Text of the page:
Fiction and Fact

My novels have been described as ‘literary Second World War espionage fiction’. As genres go, it’s not exactly in the same league as Harry Potter or Fifty Shades of Grey, but it does have a dedicated following which I appear to have tapped into.

I first became aware of it many years ago when a friend introduced me to the books of Alan Furst. On her recommendation I bought The World at Night and was hooked. This noir tale of espionage set across Europe at the start of the war remains one of my favourite books of all time and I soon bought all his other books and those published since. Other writers in this genre would include David Downing and Philip Kerr.

Writing in this genre though presents particular challenges. Fiction quite obviously allows the writer a very wide degree of latitude in terms of accuracy and indeed in telling the truth. The very fact that a book is fiction means that the story is not true, it is made up. This much is obvious but when I first started writing fiction, as a journalist I found this difficult. I was used to dealing with facts. Being accurate and writing the truth was the most important part of my day job. To start making things up, as novel (if you’ll excuse the pun) and appealing as it was on one level, was quite alien.

This seems to be especially the case with the subject matter I was writing about. In many areas of fiction this does not matter one bit. Tales of wizardry are quite obviously fantasies and the reader is not seeking to identify the story with the world with which they are familiar. This would also apply to other genres, such as science fiction. Indeed, in those genres a world far removed from the one they are familiar with is probably what the reader is looking for. In other areas of fiction the degree of accuracy required is so incidental as to barely matter. There is no reason at all why the author of a romantic novel, for example, cannot make up the name of a city and set their book in a place called Midham rather than Birmingham.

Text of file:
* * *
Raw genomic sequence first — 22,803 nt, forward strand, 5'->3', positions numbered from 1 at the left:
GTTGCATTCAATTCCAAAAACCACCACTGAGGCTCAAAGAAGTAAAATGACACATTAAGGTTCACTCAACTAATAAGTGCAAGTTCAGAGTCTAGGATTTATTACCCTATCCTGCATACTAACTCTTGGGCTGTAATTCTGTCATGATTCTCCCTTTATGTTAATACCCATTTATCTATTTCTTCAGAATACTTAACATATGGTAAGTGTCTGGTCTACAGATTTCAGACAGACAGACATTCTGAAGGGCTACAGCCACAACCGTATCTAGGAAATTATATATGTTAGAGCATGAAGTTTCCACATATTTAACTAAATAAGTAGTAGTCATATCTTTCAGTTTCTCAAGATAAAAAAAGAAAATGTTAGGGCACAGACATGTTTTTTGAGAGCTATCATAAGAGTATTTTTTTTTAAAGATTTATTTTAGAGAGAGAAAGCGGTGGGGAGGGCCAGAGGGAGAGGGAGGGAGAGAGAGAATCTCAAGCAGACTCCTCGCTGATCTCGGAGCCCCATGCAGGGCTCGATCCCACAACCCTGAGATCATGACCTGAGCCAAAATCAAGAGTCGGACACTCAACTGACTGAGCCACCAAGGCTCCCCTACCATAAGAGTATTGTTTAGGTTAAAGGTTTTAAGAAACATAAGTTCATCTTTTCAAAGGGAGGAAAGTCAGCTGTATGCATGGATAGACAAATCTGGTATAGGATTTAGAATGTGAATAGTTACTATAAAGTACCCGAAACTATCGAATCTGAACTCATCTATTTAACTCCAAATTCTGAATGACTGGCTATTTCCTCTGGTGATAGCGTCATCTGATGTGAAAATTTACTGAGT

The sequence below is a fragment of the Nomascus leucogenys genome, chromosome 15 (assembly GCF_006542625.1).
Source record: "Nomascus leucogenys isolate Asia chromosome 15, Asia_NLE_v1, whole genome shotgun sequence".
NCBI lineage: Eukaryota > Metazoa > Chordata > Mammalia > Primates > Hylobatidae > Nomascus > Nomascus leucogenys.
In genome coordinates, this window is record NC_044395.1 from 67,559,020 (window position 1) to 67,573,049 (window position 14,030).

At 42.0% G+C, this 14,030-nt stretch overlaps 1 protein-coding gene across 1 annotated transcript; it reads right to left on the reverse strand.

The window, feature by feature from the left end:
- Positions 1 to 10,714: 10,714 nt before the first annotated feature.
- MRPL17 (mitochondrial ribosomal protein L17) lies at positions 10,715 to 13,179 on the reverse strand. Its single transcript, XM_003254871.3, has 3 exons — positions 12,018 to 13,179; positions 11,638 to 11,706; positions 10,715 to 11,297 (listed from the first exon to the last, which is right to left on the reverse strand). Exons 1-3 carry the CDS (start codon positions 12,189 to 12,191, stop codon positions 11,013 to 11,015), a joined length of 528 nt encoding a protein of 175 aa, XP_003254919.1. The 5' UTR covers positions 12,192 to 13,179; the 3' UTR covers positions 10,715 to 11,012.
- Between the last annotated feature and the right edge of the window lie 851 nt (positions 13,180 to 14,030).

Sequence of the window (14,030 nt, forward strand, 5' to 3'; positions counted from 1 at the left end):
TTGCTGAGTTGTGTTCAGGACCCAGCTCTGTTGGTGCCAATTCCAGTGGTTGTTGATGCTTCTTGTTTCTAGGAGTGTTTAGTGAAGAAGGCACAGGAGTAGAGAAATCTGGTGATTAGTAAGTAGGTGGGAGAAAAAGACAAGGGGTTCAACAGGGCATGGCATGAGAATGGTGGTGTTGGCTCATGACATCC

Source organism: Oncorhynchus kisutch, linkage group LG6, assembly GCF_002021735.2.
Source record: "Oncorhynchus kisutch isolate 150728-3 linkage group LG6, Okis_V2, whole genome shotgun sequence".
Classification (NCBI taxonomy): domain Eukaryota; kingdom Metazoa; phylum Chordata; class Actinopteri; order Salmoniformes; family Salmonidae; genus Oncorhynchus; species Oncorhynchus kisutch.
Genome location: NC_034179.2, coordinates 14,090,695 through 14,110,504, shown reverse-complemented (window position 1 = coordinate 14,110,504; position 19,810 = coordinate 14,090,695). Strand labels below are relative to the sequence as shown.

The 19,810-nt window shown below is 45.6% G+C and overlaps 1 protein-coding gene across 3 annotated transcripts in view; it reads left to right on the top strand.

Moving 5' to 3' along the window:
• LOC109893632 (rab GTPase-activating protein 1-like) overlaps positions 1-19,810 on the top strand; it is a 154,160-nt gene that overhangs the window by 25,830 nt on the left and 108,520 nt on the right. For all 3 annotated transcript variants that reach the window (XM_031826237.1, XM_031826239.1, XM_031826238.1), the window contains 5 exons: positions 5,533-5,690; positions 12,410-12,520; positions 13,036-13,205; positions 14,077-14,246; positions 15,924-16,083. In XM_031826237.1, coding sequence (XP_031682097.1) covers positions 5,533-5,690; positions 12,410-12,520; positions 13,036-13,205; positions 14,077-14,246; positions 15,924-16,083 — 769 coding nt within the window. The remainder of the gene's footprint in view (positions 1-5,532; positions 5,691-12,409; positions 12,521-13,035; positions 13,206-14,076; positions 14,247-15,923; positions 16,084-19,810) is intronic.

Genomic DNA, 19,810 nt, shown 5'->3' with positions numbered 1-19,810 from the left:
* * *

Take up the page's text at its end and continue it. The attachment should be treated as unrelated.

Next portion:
Writing fiction set in the Second World War does represent particular challenges for two reasons. Firstly, while the story itself may not be true all the events around it and the context in which it is set is based on fact. In many ways that is an advantage. You have a readymade template to build the story around. At the same time, you are working with facts that are very well known. More than seventy years after the start of the war, interest in it does not diminish. Type ‘Second World War’ into and you’ll find there are 50,000 books on it. So you start off knowing that any identifiable facts in the book have to be as accurate as possible because you know that many readers will be very well aware of them. The scope for fiction exists in the characters and in those parts of the story which are clearly part of the plot rather than the factual landscape around it. I endeavour to make the dividing line between what is known fact and what is fiction both obvious and seamless at the same time.

There is another reason why this genre is especially demanding on the fiction writer. The subject matter could hardly be more sensitive. My novels cover themes such as the French Resistance, the aftermath of the Holocaust and bravery and sacrifice in wartime. Many readers will be able to identify at a personal level with many of the events described in the book; I certainly can. Therefore to play loose with the facts or to write about them in a trite or even casual manner seems to me to be morally wrong. The way I dealt with this was by approaching the story as a journalist. I looked for more than one source on all factual matters. I visit key locations and interview people who had been personally involved in the stories.

My novels are still works of fiction; I would never pretend they are any more than that. But where they deal with matters of fact, I hope that it at least the book does so in a responsible way.

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